While the San Francisco Bay Area's tech boom has made it a major job creation hub, poverty in the region remains close to the peak levels reached during the Great Recession, a new study found.
According to a report from Joint Venture Silicon Valley Institute for Regional Studies released Wednesday, the poverty rate in the region in 2013 was 11.3 percent -- below the state's 17 percent and the nation's 15.9 percent but well above what's been typical in the Bay Area.
“Although low relative to other geographies, the Bay Area poverty rate is high in comparison to historical averages in the region,” which hover around 9 percent, the study notes. “During the Great Recession, poverty levels reached a peak of just under 12 percent and have been declining over the last two years.”
The study's authors called special attention to the region's children, who face poverty at rates higher than the general population.
"Perhaps the most surprising and disconcerting finding is the poverty status of children,” economist Jon Haveman said in a press release with the report. “The Bay Area’s children are the Bay Area’s future. Currently, 1 in 7 of them is handicapped by their economic status, even more if you look at just the youngest, those less than 6 years of age.”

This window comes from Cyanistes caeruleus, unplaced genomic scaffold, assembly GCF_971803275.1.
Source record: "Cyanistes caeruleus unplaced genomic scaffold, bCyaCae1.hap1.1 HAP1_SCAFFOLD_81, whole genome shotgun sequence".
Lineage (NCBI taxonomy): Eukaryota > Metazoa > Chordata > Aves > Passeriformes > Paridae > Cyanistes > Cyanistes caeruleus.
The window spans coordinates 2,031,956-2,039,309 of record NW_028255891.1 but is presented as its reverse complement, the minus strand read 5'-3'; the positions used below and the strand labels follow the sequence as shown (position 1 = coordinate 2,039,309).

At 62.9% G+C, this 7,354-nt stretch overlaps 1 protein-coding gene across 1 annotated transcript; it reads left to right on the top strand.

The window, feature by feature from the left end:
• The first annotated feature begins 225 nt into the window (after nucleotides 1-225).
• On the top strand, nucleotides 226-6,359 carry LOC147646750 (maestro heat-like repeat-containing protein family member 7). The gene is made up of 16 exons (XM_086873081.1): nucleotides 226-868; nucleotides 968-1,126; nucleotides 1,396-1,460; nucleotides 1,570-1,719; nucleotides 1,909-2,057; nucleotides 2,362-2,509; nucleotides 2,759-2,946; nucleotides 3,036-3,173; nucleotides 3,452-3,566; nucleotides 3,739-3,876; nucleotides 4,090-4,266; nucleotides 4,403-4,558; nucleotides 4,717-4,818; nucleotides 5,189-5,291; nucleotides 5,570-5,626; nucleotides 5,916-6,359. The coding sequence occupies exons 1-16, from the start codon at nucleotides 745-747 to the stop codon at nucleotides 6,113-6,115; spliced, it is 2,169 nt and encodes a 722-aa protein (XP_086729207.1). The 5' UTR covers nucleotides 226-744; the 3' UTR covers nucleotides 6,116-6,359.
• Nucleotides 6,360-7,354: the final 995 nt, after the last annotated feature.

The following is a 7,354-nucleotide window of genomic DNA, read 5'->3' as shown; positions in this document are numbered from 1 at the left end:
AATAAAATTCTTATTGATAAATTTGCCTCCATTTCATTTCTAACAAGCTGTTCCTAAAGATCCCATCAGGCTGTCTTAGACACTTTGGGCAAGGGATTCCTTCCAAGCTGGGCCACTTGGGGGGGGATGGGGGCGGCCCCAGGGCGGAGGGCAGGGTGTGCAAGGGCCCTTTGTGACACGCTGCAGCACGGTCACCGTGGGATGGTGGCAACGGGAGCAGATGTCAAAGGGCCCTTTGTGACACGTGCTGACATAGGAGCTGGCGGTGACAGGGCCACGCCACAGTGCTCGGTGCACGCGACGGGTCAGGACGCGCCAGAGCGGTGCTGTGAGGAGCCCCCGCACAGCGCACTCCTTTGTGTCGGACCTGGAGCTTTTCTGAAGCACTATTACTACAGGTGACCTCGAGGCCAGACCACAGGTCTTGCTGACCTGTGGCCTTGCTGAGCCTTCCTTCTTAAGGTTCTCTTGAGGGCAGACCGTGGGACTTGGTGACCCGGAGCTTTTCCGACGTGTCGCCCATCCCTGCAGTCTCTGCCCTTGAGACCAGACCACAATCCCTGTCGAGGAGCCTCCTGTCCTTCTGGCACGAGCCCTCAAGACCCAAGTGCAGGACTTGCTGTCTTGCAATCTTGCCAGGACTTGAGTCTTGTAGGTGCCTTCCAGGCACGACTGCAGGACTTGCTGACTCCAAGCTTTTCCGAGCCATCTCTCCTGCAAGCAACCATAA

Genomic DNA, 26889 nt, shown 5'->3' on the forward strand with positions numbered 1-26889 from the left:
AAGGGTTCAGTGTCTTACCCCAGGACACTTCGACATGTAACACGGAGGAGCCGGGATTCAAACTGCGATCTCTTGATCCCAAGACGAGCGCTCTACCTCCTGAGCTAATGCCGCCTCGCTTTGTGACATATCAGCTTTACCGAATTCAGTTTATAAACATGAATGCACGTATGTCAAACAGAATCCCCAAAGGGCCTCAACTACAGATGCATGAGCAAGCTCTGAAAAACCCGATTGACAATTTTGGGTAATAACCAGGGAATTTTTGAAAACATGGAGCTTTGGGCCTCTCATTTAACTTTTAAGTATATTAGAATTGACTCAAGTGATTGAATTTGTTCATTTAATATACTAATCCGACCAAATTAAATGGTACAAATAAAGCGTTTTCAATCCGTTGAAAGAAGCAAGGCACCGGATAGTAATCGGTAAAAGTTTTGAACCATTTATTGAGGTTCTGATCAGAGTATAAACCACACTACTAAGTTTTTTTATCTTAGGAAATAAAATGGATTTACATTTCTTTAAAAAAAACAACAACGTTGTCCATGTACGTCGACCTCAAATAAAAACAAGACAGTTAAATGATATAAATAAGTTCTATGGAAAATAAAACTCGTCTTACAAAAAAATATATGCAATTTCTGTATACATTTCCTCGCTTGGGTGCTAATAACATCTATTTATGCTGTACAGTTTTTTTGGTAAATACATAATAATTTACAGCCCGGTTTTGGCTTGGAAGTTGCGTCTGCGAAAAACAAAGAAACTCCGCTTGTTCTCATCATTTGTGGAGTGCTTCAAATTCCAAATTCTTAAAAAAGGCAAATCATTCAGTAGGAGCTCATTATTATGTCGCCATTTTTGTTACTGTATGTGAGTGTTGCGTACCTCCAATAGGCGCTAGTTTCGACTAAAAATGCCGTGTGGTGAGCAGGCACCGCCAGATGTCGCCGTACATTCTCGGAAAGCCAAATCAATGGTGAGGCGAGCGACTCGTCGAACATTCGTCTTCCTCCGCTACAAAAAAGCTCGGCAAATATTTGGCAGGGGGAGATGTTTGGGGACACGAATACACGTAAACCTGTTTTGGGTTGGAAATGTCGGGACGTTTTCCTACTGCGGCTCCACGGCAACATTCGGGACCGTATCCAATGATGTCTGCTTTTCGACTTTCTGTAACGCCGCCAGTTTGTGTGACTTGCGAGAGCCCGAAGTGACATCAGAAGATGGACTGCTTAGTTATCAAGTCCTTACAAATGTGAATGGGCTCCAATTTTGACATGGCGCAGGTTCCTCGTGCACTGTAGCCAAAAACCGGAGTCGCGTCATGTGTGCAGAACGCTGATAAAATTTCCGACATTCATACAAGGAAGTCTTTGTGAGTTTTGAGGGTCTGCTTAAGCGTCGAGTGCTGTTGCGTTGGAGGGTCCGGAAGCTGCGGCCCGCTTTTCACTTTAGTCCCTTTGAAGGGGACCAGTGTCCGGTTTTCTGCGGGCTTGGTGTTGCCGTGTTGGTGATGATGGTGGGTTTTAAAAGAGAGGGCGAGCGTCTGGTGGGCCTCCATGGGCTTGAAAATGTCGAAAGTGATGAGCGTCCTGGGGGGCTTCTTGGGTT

At 13.8 percent, San Francisco had the highest poverty rate of any county in the Bay Area despite the increasing number of tech companies flocking to the city instead of the Silicon Valley peninsula in recent years. Today, 60 percent of all leases signed in San Francisco are for tech companies, one real estate agent told CNN.
While more jobs have entered the region, the influx of high-paid tech workers has driven up prices in the city and made it increasingly unaffordable for low-wage workers. Income inequality in San Francisco, one study found, is on par with that of developing nations.